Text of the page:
Changmin didn’t know how she managed to spot what was troubling him. Grateful that she hadn’t badgered him, he maintained, “Don’t blame yourself for this and don’t worry about me. I’ll be okay.”
“You sure?” she asked once more.
He stared at her with such sorrow and softness that Shiori felt her cheeks inflame. Changmin genuinely grinned, reminded of how he behaved before. Those were his silly days . . . with her.
 “Somehow, we always find a way, don’t we?” he scoffed.
 “Y-Y-Yeah, I-I’ll be rooting for you.”
Unable to resist a chance to tease another, he cackled, “Is that a confession I hear? I can’t afford another one you must understand.”
“Y-Y-yes . . . I mean, n-n-no. I-I don’t know,” she stuttered.
 “I’m just joking around. It’ll probably be one of the last jokes I’ll have here.”
Last was a depressing word, yet a most suitable one for Changmin’s situation. He had a time limit at this school. Long term was a variable expression. So, he laughed, hoping that at least he would have the last laugh this time.   
Junsu didn’t enjoy any of the dates following his discovery. He couldn’t because he was too preoccupied with observations. He noted every reaction she expressed. All he could wonder was what was true. Was she smiling for him or was she simply smiling to distract him? Why was she still holding onto his hand? What did he mean to her? Was he a substitute or was he a toy?
“What’s wrong, babe?” Naomi at last asked after several encounters.
It wasn’t hard to identify Junsu’s gloominess. His face told everything about his mood. No secrets. No deceit. Still, he felt disgusted by that nickname now.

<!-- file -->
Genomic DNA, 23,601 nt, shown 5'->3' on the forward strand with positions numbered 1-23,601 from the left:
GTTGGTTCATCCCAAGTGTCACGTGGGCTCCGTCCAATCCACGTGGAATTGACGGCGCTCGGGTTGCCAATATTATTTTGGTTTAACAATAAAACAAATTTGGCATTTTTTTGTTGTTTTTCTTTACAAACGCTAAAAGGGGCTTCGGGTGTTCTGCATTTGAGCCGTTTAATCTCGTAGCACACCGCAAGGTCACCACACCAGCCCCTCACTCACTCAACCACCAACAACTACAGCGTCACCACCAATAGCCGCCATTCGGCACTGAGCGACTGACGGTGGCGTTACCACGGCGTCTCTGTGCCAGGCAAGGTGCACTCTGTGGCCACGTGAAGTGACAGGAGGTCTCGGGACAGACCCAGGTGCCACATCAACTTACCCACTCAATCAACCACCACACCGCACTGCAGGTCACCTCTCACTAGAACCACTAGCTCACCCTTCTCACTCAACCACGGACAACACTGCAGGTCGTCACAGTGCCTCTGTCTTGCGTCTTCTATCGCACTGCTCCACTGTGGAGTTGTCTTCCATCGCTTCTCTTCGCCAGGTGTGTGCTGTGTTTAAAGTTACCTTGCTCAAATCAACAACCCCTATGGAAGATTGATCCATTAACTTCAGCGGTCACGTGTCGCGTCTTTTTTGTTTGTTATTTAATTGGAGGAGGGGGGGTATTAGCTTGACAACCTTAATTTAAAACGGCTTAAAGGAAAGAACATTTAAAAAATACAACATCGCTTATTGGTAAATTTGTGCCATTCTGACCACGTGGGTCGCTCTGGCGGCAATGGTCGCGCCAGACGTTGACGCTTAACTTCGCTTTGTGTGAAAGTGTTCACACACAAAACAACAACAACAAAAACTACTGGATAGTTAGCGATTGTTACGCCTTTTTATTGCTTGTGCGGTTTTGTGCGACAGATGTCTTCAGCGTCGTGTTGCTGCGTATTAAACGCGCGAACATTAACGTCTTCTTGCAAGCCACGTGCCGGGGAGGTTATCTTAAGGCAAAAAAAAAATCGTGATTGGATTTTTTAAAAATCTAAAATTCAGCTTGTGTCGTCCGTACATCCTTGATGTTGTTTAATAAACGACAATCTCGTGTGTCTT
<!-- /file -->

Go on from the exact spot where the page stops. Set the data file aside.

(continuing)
“Don’t call me that,” he argued. “I’m not your babe.”
 “I’ve been calling you that for the longest time, so . . . why are you mad at me now?”
How much did he aspire to confront her about his findings? Too much. How much did he not want to learn the truth from her? Just as much as too much. He wished to forget, yet he could never forget. Incised were his memories of him and her. Broken were his feelings for her. They could never be like before. Wrecked clay pieces could be glued together, but the blemished lines were evident. Those lines would never disappear or even mend. There was no beauty in the break down.
“I think we need to take a break,” Junsu announced.
“W-w-why are you suddenly saying such things?” she scowled while grabbing onto his sleeve as he was about to depart from the café.
“I’m not suddenly saying this,” Junsu brushed away her hand, remarking. “I’ve reached my limit, Naomi. I really have. I need some time by myself.”
“I don’t understand,” she kept muttering and tugging on his clothing. “I don’t understand you!”
Junsu gazed at her despairingly while nimbly placing his hand over hers. He unhooked her grasp from his. Perhaps, he was unaware that he had already selected what he would do with such diminutive actions.  
“I don’t understand you either,” he stated.
When hand holding seemed like a felony and conversing seemed like a chore, it was clear that their relationship was collapsing. She felt it. Junsu was leaving her. Again and again, the same scene vividly played in her head. They were all leaving her. Then, a single tear slid down her cheek. It was too late. Junsu had already left. If he had known precisely what he had caused, he would have returned. Because he was oblivious, he couldn’t know the extent of the dolor he had inflicted on her. Perhaps, this time, she would not recover.